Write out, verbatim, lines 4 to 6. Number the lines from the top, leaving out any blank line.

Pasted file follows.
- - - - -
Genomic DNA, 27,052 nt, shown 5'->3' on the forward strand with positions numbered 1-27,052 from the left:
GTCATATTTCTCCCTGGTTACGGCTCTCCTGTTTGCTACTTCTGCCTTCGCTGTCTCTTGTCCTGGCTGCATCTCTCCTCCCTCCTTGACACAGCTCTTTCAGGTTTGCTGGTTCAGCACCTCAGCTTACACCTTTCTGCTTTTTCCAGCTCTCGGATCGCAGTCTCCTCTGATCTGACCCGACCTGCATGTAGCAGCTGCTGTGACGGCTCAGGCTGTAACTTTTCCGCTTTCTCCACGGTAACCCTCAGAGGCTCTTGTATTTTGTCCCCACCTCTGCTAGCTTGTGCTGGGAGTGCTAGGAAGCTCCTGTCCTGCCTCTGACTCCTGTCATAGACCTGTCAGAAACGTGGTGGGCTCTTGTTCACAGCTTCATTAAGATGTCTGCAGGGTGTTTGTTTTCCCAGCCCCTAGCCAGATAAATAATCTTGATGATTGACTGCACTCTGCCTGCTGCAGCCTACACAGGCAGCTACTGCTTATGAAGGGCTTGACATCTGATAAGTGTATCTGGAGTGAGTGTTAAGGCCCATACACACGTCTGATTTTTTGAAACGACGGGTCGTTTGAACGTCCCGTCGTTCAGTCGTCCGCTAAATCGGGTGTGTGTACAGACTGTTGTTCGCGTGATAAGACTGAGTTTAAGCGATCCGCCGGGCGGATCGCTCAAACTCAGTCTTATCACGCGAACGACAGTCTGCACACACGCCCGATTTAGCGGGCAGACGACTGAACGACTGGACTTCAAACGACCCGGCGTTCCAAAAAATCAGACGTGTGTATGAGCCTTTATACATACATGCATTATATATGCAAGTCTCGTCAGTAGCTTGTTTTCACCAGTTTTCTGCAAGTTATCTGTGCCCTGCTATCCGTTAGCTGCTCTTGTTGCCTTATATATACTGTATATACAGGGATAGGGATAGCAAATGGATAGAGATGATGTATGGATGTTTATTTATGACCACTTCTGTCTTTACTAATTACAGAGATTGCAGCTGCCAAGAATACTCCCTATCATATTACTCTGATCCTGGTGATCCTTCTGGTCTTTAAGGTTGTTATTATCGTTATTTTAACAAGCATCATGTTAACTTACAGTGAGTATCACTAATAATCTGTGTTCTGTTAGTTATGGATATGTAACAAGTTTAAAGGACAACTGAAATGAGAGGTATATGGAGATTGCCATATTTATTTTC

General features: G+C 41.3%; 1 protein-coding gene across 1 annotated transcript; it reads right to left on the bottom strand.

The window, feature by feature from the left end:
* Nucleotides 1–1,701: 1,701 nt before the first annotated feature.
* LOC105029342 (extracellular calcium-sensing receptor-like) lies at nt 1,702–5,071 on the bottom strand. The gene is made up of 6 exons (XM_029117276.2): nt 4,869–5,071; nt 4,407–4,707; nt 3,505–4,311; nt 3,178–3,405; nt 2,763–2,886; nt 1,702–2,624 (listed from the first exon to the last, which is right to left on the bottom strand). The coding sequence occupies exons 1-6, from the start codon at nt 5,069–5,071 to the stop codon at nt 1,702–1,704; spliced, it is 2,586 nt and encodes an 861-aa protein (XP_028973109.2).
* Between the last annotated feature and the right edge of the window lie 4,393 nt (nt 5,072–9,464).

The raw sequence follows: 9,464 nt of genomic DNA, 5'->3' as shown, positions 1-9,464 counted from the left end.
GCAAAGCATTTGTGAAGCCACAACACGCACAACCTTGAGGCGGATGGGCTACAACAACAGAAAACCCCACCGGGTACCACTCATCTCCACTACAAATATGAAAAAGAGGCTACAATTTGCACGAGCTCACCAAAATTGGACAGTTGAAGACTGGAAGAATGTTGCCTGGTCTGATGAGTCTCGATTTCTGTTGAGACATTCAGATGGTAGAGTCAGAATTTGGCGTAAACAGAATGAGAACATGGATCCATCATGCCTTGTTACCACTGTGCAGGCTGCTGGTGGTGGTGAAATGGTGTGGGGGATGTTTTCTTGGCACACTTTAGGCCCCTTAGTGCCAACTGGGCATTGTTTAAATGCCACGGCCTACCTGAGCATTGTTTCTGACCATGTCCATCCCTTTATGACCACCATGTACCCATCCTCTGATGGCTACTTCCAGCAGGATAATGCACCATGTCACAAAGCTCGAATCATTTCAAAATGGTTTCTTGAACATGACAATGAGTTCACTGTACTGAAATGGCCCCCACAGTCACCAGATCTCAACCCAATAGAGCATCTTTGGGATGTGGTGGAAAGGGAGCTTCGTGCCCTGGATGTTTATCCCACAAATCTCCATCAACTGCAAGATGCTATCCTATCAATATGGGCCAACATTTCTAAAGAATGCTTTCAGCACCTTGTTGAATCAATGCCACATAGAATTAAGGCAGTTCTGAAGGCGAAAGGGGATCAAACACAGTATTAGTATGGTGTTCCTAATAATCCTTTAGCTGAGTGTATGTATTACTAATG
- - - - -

The window, feature by feature from the left end:
* Nucleotides 1–1,701: 1,701 nt before the first annotated feature.
* LOC105029342 (extracellular calcium-sensing receptor-like) lies at nt 1,702–5,071 on the bottom strand. The gene is made up of 6 exons (XM_029117276.2): nt 4,869–5,071; nt 4,407–4,707; nt 3,505–4,311; nt 3,178–3,405; nt 2,763–2,886; nt 1,702–2,624 (listed from the first exon to the last, which is right to left on the bottom strand). The coding sequence occupies exons 1-6, from the start codon at nt 5,069–5,071 to the stop codon at nt 1,702–1,704; spliced, it is 2,586 nt and encodes an 861-aa protein (XP_028973109.2).